- Shulchan Aruch and Rama YD 340:4
- Shulchan Aruch YD 340:6
- Rama YD 340:6
- Shulchan Aruch and Rama YD 340:7
- Shach YD 340:17, Yalkut Yosef YD 9:15
- Shulchan Aruch YD 340:8
- Rama YD 340:8
- The Bet Yosef Y.D 340:6 notes that the Ramban and the Rosh cite the Raavad that this includes from the time of death to the time of burial (also Ritva Moed Katan 25a, see Prishah on the Tur note 10). However, the Rama Y.D 340:5 citing the Raavya limits it to the simple interpretation of being present at the time of death, and the practice is to be lenient (Rambam Avel 9:11 seems to hold this way as well).
- The gemara in Moed Katan 25a praises one who mourns an “adam kasher” and states that in fact it is an obligation. Similarly, the gemara says that if a person was standing by a Jew at the time of death then again there is a requirement to mourn and tear keriya. Tur Y.D 340 cites R Yonah that so long as the person is not suspected of sinning, one rends his garment. He further cites the Maharam Rutenburg who maintains that the enactment includes Jews who at times violate commandments for pleasure or out of laziness, but not apostate Jews. The Shulchan Aruch Y.D 340:5 writes in accordance with R' Yonah, whereas the Rama writes in accordance with the Maharam Rutenburg. The Rambam (Avel 9:11) seems to understand that the gemara was not relating to the previous statement when it cited the law that one rend one’s garment over the passing of another Jew, and thus rules that this applies to all Jews. The Nishmas Avraham Vol 1 (O.C 223 note 6) write that for this enactment to apply, the deceased must be one who is not suspect on any transgressions. See there for further discussion.
The gemara explains that the reason for this enactment is because when a Jew dies it is like a sefer Torah was burned. There is a version of Rashi which elaborates that this line means that the person could have learned more Torah. Some explain that according to Rashi this enactment does not apply to women (Ramban, Ritva, Tur). However, others explain that even Rashi would agree that this enactment applies to women (Rashba, Beit Yosef).
- There are three reasons brought down for the leniency today: 1) the takanah is waived so that people will stand there at the time of death (Shulchan Gavoha YD 339:4, Gesher Hachayim 14:9); 2) the sick person waives the takanah so that people will be there at the time of death (Shut Torat Chesed OC 17:6); 3) practically we cannot allow so much garment rending; otherwise people will run out of clothing and die of cold (Shulchan Gavohah YD 339:4 based on Rama YD 340:7; also Kaf Hachayim OC 547:25). The Nishmas Avraham (vol 2 YD 340:2) holds that there should be a chiyuv as these reasons are weak and the rabbis never worried about such things. However from what he writes in OC 223:6 it is clear that he does not believe that one who does not rend one’s garments is mistaken, nor is it clear that he would advise one to rend, based on common practice not to do so.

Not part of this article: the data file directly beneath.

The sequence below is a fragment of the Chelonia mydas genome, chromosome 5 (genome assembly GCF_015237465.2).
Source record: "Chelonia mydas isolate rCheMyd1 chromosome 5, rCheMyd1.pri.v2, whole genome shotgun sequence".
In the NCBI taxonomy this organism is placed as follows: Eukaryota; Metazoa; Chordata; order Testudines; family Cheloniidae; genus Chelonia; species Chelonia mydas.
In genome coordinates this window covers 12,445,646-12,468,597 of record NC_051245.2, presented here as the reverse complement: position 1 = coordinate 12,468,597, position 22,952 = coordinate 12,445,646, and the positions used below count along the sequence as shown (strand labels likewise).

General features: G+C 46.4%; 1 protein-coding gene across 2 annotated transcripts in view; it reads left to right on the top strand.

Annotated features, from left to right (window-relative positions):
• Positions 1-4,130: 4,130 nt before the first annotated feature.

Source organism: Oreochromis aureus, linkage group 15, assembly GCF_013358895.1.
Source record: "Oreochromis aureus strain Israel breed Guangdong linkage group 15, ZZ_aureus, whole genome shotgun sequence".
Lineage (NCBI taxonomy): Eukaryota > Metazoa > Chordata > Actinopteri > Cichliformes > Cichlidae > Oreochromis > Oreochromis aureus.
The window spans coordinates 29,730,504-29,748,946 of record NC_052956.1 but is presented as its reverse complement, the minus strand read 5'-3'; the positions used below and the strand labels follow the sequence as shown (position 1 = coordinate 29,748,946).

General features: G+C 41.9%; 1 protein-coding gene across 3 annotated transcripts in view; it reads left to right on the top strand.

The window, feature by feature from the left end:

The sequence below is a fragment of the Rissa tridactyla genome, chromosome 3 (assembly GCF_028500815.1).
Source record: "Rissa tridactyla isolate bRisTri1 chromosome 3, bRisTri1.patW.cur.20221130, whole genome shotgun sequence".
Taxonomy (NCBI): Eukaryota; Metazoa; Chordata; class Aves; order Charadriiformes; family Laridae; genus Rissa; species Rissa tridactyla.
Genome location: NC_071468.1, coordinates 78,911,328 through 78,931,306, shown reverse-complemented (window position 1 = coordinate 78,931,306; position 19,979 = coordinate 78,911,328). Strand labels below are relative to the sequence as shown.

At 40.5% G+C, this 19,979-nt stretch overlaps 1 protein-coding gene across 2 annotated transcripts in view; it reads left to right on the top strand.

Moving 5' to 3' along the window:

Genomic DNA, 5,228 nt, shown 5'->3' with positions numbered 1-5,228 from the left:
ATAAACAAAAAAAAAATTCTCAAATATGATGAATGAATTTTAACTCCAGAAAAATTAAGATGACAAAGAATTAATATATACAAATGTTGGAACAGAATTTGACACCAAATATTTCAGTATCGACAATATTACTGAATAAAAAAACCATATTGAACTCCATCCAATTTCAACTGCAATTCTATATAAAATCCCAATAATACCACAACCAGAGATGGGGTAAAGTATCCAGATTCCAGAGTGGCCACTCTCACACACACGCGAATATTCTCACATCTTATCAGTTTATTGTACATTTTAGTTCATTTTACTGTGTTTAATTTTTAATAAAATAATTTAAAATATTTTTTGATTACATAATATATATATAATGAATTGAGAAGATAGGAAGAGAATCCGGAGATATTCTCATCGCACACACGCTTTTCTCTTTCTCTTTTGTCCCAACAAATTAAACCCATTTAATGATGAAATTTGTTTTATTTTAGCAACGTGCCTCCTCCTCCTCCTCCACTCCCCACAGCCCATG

Rav Schachter (oral communication cited in Halachos for Professionals) said regarding similar laws of kriya on non-relatives, like a rebbe muvhak, that one should only observe these laws nowadays if his actions will not seem out of place or disproportionate to his relationship with the person or otherwise inappropriate; however if it would not seem out of place or cause stress to the mourners then such expressions would be appropriate.
- The Nishmas Avraham discusses poskim who are lenient not to tear since the coat that they wear on top is not their own (Tzitz Eliezer vol 13 35:4). He himself holds on principle that one would be required to rend the garment underneath for two reasons: first, because some say that if one rends the lower garment one still fulfills his obligation, and second as the white doctors’ coat does not count as an upper garment, rather the lower garment (the doctor’s personal shirt) would count as the upper garment (Rabbi Neuwirth, Rabbi Shlomo Zalman Auerbach). It would seem that today even the Nishmas Avraham would agree not to rend for doctors and nurses who wear scrubs and their lower garments are also not their own. (See Shulchan Aruch YD 340:34)
- Igros Moshe CM vol 2 73:10